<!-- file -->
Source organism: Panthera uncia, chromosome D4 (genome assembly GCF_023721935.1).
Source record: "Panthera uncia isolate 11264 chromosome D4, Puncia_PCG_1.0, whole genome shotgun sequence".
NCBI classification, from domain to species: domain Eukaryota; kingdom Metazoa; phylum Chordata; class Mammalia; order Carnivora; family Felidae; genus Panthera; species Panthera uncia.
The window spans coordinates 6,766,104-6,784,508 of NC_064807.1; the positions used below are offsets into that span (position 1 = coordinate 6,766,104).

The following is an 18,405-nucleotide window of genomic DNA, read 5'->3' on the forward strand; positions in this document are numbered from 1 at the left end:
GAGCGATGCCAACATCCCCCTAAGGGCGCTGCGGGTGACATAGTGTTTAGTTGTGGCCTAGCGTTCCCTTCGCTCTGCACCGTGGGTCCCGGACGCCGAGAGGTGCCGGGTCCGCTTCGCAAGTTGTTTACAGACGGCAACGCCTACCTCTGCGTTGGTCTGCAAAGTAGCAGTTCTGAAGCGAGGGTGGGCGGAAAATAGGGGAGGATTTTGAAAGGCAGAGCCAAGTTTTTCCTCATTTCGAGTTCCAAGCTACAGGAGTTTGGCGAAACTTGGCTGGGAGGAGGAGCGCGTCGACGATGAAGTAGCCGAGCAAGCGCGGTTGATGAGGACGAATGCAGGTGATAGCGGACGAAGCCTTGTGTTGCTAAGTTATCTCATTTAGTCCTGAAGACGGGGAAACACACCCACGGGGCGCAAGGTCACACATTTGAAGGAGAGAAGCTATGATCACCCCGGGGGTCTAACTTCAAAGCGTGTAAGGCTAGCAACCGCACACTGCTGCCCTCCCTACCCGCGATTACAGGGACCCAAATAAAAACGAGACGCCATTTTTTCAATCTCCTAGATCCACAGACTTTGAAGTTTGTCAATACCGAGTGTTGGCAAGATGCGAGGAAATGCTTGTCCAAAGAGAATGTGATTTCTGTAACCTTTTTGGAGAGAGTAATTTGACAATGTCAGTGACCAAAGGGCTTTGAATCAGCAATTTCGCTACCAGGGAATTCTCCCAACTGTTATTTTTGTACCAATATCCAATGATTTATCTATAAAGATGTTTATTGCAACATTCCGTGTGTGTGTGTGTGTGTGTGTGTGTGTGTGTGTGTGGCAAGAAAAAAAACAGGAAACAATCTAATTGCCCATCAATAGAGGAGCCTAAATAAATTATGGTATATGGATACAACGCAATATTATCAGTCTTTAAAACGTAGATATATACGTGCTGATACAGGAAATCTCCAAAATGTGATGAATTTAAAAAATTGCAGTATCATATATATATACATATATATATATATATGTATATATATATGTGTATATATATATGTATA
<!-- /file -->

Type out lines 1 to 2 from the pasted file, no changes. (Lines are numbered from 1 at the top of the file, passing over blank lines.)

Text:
Source organism: Panthera uncia, chromosome D4 (genome assembly GCF_023721935.1).
Source record: "Panthera uncia isolate 11264 chromosome D4, Puncia_PCG_1.0, whole genome shotgun sequence".